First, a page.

WA Government has 'other option' to turn Subiaco high school into reality

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June 14, 2017 20:06:34

The WA Government says it will work to bring the City of Subiaco on board with its proposed new inner-city high school in Perth, but is warning it has “the other option if necessary”.

The Government has scrapped its plan to move Perth Modern School to a high-rise at the Perth City Link project, and instead wants to develop the Subiaco Oval with a new high school and housing development.

The proposed site is Kitchener Park and Subiaco Oval — state-owned land currently vested in the City of Subiaco.

The council is yet to adopt a formal position on the plan but could play hard-ball with the Government over an agreement.

Premier Mark McGowan said he hoped to gain the support of the council and others.

“We’d like to work with the local council and community to make sure the option goes through those processes, but of course we have the other option if necessary,” Mr McGowan said.

The ABC understands the “other option” is the Government could just acquire the land it needs under existing laws.

The City of Subiaco council said it would meet “behind closed doors” during a special meeting next week to consider the proposal.

Deputy Opposition Leader Liza Harvey warned the Government against a “big stick” approach with the council.

“[It’s no good] if they’re going with their jackboots on to pick a fight with the City of Subiaco, to try and excise land that was vested to the city for other purposes and use their numbers to basically bulldoze a hastily-thought out high school site, ” Ms Harvey said.

“They’re not going to get the school open in time.”

WACA redevelopment, future left unclear

The decision to build the school in Subiaco has cast doubt over plans for the WA Football Commission (WAFC) to relocate to the WACA Ground in East Perth, as part of a multi-million-dollar makeover of the stadium.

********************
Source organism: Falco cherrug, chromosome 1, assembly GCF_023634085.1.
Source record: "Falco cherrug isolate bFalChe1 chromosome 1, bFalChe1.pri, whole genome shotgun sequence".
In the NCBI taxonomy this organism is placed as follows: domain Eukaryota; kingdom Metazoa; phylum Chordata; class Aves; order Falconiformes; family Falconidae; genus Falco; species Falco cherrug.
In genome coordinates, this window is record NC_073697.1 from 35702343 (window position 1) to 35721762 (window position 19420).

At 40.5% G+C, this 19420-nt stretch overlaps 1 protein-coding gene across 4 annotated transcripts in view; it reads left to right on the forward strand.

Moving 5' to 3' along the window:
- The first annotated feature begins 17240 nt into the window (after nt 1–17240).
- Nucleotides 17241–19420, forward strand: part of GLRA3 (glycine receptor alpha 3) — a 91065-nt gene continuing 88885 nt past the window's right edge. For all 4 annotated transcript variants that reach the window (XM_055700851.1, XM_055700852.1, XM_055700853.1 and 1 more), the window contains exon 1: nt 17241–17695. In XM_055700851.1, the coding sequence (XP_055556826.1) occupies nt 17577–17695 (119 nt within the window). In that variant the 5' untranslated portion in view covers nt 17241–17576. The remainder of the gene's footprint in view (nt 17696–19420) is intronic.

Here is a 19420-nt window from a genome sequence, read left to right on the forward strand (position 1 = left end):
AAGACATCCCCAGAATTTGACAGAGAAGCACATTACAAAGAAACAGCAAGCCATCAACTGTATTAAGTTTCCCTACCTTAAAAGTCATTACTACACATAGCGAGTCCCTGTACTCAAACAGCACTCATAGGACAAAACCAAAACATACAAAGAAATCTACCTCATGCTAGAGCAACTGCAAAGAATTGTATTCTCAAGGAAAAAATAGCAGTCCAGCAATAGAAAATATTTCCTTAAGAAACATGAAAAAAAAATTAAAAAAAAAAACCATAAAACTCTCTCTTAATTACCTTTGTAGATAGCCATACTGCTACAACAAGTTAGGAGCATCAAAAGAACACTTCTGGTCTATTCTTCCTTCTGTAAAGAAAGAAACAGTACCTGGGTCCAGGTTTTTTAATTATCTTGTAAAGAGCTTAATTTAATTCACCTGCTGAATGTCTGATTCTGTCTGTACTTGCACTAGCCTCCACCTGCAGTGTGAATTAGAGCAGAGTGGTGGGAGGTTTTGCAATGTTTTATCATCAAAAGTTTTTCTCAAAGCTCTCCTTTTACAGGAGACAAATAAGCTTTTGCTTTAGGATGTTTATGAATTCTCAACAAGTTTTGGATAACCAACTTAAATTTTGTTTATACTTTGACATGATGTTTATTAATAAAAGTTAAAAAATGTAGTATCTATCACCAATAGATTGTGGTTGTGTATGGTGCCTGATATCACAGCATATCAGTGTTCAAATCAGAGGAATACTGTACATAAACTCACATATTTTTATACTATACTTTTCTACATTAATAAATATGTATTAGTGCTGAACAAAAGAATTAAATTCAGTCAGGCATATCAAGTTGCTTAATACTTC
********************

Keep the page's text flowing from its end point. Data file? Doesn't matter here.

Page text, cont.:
“At the moment, all those plans are up in the air. I don’t see a great deal changing,” WA’s Sports Minister Mick Murray said.

“I think it’s up to the two parties themselves to sit down and see where they want to go in the future and we’ll try and assist with that.

“We just can’t keep building stadiums here, there and everywhere, so we’ll be looking at the long-term future and making sure that everyone is accommodated.”

Mr Murray said he was unsure what would happen to the WACA, but insisted it would not become irrelevant.

Speaking to ABC Radio Perth, the WAFC said it had not closed the door on the WACA deal, but was keeping its options open.

“We’ve got a really strong history with Subiaco Oval,” WAFC CEO Gavin Taylor said.

“It is out natural home and that’s obviously why it’s called the home of football, so an opportunity to stay there is something we’d want to explore.”

A redevelopment of the WACA site comes with a $175 million price tag — something the Government said it was unlikely to provide.

“The Government doesn’t have a lot of money to hand out, we’ve been left a shocking set of finances and we can’t throw money around,” the Premier Mark McGowan said.

City Beach site could bring $100m windfall

The Subiaco school plans have also left the Government holding 96,000 square metres of prime real estate in one of the city’s premiere suburbs.

Labor is yet to announce its plans for the old City Beach High School site — where the previous Barnett government had wanted to build a new school to ease student overcrowding in the western suburbs.

The land is currently zoned for public use, not residential, but local real estate agents say it would be conservatively worth about $100 million if re-classified.

“There’s real appetite for vacant land in City Beach because of recent capital expenditure on the beachfront, with the new surf club and restaurant development there,” Tony Young from Optimus Real Estate said.

“There would be absolutely no problem selling land in that vicinity of City Beach.”

Topics:

education,

government-and-politics,

wa,

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